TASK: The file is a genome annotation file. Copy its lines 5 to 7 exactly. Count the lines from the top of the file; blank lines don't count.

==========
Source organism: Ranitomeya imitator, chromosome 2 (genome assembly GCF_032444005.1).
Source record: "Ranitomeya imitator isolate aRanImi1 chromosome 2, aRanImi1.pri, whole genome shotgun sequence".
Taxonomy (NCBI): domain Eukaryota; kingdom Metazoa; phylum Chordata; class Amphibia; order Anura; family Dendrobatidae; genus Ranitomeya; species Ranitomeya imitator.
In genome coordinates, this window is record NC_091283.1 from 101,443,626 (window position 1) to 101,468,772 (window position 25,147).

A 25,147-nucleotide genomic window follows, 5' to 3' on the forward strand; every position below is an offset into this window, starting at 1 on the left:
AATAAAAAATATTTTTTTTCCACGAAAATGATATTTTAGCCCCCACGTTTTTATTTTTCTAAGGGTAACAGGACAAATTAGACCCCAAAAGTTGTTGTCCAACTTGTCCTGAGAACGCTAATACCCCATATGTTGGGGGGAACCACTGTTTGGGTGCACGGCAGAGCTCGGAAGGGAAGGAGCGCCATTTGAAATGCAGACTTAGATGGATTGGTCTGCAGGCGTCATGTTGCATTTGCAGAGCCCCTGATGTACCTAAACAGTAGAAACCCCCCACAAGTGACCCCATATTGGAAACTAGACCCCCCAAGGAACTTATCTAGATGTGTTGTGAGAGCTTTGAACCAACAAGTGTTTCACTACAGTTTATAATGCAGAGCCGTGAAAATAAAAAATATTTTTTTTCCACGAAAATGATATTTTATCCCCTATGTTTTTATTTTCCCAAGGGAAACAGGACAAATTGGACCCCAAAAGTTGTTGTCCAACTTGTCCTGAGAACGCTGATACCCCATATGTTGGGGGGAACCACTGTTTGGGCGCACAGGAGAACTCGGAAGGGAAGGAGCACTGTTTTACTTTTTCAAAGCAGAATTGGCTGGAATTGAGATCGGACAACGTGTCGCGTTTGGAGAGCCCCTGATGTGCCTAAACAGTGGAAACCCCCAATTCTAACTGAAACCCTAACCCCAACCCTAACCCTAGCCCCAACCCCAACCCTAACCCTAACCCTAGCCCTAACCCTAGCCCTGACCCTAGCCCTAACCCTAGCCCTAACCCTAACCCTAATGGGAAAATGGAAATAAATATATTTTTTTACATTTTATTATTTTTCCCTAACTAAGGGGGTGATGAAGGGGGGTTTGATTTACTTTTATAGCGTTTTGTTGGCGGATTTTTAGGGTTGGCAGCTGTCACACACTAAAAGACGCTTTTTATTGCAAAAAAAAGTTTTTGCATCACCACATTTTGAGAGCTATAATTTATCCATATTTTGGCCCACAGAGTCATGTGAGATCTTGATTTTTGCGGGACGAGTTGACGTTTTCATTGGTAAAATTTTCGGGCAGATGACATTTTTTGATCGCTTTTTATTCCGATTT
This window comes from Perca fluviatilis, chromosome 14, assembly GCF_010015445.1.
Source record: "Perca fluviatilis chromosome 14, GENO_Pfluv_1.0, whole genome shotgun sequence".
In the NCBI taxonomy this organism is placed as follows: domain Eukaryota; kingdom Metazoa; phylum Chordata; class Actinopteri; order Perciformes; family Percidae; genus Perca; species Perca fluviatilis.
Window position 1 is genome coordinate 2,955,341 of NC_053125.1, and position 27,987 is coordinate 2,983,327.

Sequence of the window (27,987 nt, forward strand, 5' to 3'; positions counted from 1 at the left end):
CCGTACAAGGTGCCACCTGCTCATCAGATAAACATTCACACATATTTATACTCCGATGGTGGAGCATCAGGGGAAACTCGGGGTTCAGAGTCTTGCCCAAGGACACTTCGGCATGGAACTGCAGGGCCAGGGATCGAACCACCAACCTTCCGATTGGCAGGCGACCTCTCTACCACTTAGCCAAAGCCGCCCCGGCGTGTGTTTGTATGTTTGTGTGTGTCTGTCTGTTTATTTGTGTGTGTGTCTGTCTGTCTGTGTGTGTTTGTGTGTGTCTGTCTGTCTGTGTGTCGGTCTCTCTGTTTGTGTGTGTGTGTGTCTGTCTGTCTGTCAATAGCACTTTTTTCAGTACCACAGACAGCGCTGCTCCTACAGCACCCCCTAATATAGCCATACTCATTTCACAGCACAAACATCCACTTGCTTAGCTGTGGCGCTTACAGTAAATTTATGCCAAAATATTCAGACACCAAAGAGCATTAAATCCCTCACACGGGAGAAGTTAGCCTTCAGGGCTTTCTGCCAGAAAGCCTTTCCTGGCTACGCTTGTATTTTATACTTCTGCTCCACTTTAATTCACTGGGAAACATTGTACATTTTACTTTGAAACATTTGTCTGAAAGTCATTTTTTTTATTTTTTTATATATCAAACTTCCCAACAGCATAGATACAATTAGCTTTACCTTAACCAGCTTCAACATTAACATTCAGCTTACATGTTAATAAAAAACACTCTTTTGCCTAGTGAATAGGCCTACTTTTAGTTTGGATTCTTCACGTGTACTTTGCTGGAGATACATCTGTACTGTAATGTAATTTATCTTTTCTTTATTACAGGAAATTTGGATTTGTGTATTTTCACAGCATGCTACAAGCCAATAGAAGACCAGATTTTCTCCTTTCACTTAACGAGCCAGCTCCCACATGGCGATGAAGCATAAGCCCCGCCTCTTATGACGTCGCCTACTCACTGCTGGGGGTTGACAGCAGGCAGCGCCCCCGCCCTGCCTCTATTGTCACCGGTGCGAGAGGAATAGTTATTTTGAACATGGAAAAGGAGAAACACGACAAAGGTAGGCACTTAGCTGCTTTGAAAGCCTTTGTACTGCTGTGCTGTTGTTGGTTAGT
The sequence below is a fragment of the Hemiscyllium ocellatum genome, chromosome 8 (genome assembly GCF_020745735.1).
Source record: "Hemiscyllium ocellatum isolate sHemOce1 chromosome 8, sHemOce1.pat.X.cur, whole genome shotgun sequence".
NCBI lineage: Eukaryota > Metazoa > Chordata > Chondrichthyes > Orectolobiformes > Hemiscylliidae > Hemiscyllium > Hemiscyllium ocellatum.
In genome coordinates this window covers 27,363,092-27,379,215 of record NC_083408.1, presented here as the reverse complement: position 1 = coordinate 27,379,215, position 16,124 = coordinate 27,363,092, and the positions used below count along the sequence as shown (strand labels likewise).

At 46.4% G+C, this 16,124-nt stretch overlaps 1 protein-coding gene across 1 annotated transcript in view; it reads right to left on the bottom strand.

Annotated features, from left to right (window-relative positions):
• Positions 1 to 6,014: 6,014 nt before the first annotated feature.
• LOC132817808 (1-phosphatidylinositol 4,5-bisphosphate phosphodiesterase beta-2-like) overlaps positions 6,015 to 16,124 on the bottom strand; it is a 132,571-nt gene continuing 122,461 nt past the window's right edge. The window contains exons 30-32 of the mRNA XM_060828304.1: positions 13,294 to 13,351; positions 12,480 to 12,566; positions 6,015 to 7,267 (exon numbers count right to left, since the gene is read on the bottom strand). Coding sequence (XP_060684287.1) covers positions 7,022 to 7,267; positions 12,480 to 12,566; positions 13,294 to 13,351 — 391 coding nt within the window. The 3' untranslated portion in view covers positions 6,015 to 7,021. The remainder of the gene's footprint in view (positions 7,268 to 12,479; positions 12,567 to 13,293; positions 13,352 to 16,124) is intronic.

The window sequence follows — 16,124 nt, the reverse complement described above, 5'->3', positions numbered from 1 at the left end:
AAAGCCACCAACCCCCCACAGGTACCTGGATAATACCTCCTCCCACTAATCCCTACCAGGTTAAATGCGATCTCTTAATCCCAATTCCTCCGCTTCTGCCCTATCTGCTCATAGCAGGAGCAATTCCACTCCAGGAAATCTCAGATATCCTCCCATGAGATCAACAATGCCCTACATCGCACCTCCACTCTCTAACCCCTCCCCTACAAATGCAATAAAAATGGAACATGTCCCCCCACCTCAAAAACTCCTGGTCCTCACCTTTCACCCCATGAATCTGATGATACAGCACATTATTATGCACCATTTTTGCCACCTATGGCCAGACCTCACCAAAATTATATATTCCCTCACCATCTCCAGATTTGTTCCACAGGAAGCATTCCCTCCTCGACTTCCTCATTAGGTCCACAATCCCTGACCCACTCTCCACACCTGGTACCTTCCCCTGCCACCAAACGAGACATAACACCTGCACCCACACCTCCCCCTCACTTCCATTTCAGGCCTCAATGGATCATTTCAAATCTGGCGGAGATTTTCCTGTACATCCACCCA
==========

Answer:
A 25,147-nucleotide genomic window follows, 5' to 3' on the forward strand; every position below is an offset into this window, starting at 1 on the left:
AATAAAAAATATTTTTTTTCCACGAAAATGATATTTTAGCCCCCACGTTTTTATTTTTCTAAGGGTAACAGGACAAATTAGACCCCAAAAGTTGTTGTCCAACTTGTCCTGAGAACGCTAATACCCCATATGTTGGGGGGAACCACTGTTTGGGTGCACGGCAGAGCTCGGAAGGGAAGGAGCGCCATTTGAAATGCAGACTTAGATGGATTGGTCTGCAGGCGTCATGTTGCATTTGCAGAGCCCCTGATGTACCTAAACAGTAGAAACCCCCCACAAGTGACCCCATATTGGAAACTAGACCCCCCAAGGAACTTATCTAGATGTGTTGTGAGAGCTTTGAACCAACAAGTGTTTCACTACAGTTTATAATGCAGAGCCGTGAAAATAAAAAATATTTTTTTTCCACGAAAATGATATTTTATCCCCTATGTTTTTATTTTCCCAAGGGAAACAGGACAAATTGGACCCCAAAAGTTGTTGTCCAACTTGTCCTGAGAACGCTGATACCCCATATGTTGGGGGGAACCACTGTTTGGGCGCACAGGAGAACTCGGAAGGGAAGGAGCACTGTTTTACTTTTTCAAAGCAGAATTGGCTGGAATTGAGATCGGACAACGTGTCGCGTTTGGAGAGCCCCTGATGTGCCTAAACAGTGGAAACCCCCAATTCTAACTGAAACCCTAACCCCAACCCTAACCCTAGCCCCAACCCCAACCCTAACCCTAACCCTAGCCCTAACCCTAGCCCTGACCCTAGCCCTAACCCTAGCCCTAACCCTAACCCTAATGGGAAAATGGAAATAAATATATTTTTTTACATTTTATTATTTTTCCCTAACTAAGGGGGTGATGAAGGGGGGTTTGATTTACTTTTATAGCGTTTTGTTGGCGGATTTTTAGGGTTGGCAGCTGTCACACACTAAAAGACGCTTTTTATTGCAAAAAAAAGTTTTTGCATCACCACATTTTGAGAGCTATAATTTATCCATATTTTGGCCCACAGAGTCATGTGAGATCTTGATTTTTGCGGGACGAGTTGACGTTTTCATTGGTAAAATTTTCGGGCAGATGACATTTTTTGATCGCTTTTTATTCCGATTT
This window comes from Perca fluviatilis, chromosome 14, assembly GCF_010015445.1.